Wild Bill Hickok's guns came in handy during the Civil War as he fought around Fort Leavenworth and across the Missouri Ozarks as a Union sharpshooter and scout.
He apparently spent about three years with the Free State Guerrilla Army of Jim Lane.
Wild Bill Hickok’s guns came in handy during the Civil War as he fought around Fort Leavenworth and across the Missouri Ozarks as a Union sharpshooter and scout.
He apparently spent about three years with the Free State Guerrilla Army of Jim Lane. He was known to have participated in the Battle of Pea Ridge and other battles around the Ozarks, and also served as a Union spy, posing as a Confederate throughout Southern Missouri and Arkansas.
It's generally believed it was during this time Hickok first met Dave Tutt, of Yellsville, Ark.
Like most former scouts and Confederate guerrillas, Tutt had become quite proficient with a gun. In early 1865, he moved with his widowed mother and sister to Springfield, Mo., where they lived in peace until Wild Bill Hickok showed up in town.
Hickok evidently returned to Springfield to resume the love affair he had started during the war with a lovely dame named Savannah Moore. After a while, however, they apparently had a fight and broke up for a few weeks.
During this time, Tutt became interested in Savannah.
Some historians believe the quarrel between Hickok and Tutt started well before their arrival in Springfield, but in any case, Tutt’s affair with Hickok’s former lover simply added fuel to the fire. Still more kindling was added to that fire when Hickok began courting Tutt’s sister.
Tutt’s mother strongly opposed this relationship — she had no use for Yankees, especially those who had served as spies. Tutt, who shared his mother’s feelings, confronted Hickok on the street one day and asked him to stop seeing his sister.
A short time later, Hickok, Tutt, and several other men were playing poker at the Lyon House — also known as the Old Southern Hotel — on the east side of South Street near Springfield Square.
After Hickok won most of Tutt’s money, Tutt reminded him of a $35 debt from a previous card game.
Hickok said he only owed Tutt $25, and laid the sum on the table. As Tutt took the money from the table, he also picked up Hickok’s gold watch, explaining, “This ought to cover the extra $10, Bill.”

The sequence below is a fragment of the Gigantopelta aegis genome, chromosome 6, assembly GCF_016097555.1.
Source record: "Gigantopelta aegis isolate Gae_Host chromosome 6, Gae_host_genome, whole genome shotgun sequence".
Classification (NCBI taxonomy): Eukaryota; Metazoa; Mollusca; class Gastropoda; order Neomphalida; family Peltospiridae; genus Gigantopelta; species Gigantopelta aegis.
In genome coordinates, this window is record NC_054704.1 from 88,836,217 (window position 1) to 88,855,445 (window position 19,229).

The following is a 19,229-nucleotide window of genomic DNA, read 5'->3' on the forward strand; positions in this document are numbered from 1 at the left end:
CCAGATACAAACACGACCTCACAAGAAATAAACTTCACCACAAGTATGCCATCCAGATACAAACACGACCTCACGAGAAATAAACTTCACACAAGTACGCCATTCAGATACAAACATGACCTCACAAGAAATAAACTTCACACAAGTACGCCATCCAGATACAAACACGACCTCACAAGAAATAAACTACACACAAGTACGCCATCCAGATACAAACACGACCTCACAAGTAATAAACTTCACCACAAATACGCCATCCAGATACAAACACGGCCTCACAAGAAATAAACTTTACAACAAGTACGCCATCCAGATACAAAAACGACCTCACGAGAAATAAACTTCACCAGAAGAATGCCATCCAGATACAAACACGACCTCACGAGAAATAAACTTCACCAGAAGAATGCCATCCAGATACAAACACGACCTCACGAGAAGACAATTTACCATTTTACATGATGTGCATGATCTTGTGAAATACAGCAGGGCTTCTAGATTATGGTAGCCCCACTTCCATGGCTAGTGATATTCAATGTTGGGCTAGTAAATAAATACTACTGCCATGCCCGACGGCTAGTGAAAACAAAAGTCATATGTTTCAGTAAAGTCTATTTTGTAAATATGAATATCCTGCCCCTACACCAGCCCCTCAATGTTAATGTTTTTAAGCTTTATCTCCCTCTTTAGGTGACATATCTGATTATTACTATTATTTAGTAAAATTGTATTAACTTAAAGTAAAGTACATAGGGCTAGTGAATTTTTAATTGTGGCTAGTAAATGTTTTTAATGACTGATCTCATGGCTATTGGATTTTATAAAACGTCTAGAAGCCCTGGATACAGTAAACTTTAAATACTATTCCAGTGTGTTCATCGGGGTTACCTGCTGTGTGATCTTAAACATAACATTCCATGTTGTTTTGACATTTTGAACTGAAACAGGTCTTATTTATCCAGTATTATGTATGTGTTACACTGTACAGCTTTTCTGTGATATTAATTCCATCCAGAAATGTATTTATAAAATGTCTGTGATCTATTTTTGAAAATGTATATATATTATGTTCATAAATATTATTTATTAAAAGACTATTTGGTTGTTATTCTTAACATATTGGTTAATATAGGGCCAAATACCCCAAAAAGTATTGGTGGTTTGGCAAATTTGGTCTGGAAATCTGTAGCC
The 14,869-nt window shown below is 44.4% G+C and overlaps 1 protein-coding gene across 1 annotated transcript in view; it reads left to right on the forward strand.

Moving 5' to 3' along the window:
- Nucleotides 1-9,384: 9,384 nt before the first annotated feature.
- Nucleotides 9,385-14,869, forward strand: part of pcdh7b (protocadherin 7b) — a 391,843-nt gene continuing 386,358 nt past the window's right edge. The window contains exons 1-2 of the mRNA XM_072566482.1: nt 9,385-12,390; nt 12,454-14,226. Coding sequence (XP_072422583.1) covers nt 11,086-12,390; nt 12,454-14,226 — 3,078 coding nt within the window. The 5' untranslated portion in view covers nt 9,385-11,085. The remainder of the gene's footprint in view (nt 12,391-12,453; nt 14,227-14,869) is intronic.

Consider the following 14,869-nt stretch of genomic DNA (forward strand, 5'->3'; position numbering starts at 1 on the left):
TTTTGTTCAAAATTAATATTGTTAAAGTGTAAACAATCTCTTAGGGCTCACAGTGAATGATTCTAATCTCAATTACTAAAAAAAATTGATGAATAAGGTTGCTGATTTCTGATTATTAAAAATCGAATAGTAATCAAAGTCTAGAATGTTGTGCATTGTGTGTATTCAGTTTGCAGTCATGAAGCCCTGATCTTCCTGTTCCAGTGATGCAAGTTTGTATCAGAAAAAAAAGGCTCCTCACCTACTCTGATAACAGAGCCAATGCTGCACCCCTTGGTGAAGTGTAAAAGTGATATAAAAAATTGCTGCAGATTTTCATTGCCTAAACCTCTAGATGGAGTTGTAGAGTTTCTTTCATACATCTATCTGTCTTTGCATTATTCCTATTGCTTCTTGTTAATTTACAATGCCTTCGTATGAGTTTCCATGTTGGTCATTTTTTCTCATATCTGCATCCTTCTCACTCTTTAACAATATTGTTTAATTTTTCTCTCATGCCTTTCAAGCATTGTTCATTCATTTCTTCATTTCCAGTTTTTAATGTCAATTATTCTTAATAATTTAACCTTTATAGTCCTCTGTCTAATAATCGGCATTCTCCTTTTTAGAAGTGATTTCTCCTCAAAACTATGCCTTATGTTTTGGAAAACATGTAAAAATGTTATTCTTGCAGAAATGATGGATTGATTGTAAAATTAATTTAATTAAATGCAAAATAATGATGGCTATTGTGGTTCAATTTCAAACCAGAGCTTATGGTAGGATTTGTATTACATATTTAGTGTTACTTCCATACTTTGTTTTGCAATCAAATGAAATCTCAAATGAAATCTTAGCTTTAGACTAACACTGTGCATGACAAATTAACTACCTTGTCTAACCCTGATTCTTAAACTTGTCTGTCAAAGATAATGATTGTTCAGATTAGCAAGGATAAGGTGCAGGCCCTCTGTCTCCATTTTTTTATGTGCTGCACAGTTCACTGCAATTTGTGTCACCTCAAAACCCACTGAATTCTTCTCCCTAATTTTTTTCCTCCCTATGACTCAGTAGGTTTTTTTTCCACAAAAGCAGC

Hickok immediately rose from his chair and commanded, “Put the watch back, Dave.” Tutt ignored Hickok, however, and hurriedly left with the watch.
During the next several days, the tensions grew between the two men. Springfield citizens quietly waited around the square for the showdown that was fast becoming inevitable.
On July 21, 1865, the confrontation finally came.
Tutt’s friends notified that Tutt would be crossing the square at 6 p.m. sharp, if Hickok wanted to try to get his watch back.
Hickok responded, “He can’t take my watch across the square unless dead men can walk.”
At 6 p.m. sharp, as hundreds of Springfield citizens gathered in doorways and alleys around the square, Tutt appeared on one side and Wild Bill on the other.
Hickok called a warning to Tutt, advising him not to attempt to cross the square if he hoped to live. Once more ignoring Hickok, Tutt started across the square.
As he did, he drew his gun. Hickok responded quickly, and both men fired simultaneously.
Tutt fell dead, a bullet through his heart.
Hickok turned quickly toward Tutt’s friends, who by then had also drawn their weapons, and exclaimed, “Put your arms up, men, or there will be more than one man dead here today.”
The men put their guns away and the crowd slowly dispersed.
This became the first recorded shootout at high noon, except it wasn’t really high noon — it was 6 p.m. sharp.
Information from "Wild Bill Hickok," by Mildred Fielder, was used in this column.
Ted W. Stillwell is available to speak before any club, church, civic, senior, or school group. He can be reached at email@example.com or (816) 252-9909.